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Why is the 61-year-old COBOL programming language still needed?

Development | Programming languages
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Is there anything special about it? Or is the programming language still used by someone ...
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The answer is pretty basic — legacy systems need to be maintained. And suddenly those systems are seriously stressed.

In more detail…

COBOL was the programming language of choice for business programs up to the 1980s. It was a good choice for that sort of application back then. Those business applications grew and grew as the business grew, and became more and more vital to the business’ operation.

When you think of these programs, don’t think of a term project for a programming class. Don’t think of a complex video game. Think of hundreds of thousands or maybe millions of lines of code for each application, that has taken decades to accumulate. That is too much to rewrite in a more modern language. The budget, the time, and occupying your best programmers who know the business mean it is something that just won’t get done.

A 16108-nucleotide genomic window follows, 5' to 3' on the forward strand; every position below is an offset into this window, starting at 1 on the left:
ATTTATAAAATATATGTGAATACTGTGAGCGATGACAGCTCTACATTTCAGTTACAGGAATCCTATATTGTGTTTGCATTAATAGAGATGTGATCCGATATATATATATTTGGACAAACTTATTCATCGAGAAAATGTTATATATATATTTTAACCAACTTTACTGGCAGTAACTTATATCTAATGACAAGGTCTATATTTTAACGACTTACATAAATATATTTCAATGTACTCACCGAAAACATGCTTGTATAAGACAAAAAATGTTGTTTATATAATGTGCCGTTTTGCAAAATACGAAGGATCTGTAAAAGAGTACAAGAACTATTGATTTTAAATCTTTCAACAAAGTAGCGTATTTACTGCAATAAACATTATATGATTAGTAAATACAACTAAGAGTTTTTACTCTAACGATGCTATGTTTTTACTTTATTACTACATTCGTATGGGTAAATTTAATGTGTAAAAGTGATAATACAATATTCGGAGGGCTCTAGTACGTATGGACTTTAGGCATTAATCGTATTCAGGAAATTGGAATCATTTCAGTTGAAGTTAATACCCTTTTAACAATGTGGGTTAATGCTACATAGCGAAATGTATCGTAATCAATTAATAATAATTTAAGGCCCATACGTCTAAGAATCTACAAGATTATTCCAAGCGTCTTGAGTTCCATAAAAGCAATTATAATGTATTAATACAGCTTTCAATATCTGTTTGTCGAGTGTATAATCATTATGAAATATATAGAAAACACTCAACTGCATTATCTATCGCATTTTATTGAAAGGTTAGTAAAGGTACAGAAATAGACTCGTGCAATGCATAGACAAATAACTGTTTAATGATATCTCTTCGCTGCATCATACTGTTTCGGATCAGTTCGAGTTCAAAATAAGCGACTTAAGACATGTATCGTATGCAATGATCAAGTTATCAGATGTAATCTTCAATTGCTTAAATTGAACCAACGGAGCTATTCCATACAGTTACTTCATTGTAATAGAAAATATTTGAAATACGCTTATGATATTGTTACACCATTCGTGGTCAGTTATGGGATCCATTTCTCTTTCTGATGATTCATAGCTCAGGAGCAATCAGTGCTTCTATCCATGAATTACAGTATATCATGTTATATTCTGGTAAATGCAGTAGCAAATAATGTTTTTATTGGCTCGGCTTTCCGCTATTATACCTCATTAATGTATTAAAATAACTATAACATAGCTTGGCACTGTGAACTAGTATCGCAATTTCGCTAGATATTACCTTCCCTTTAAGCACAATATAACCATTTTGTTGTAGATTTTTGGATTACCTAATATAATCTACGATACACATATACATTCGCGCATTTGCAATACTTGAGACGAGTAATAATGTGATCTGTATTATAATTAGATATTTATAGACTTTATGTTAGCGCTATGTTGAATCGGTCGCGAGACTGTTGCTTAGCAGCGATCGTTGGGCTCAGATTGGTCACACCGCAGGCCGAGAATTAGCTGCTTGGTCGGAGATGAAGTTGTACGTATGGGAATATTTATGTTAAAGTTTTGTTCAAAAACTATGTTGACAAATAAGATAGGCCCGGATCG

So the system cruises along, supporting the business. Things don’t change much and don’t change quickly, and most of the bugs have been found because the system has been in use “forever”. So you don’t need many programmers who know the system and can program in COBOL. You do need some to maintain the system, but not many at all.

Now along comes an emergency that disrupts the business. Example: COVID-19. The most critical example in the news this week was the overload on the system that supports applications for unemployment. Four times the load on the system that it was designed for. Suddenly, you need coding first aid — and all that code is COBOL! So you need to beef up your staff with people who know COBOL.

on May 06th, 2020 (10:03 pm)
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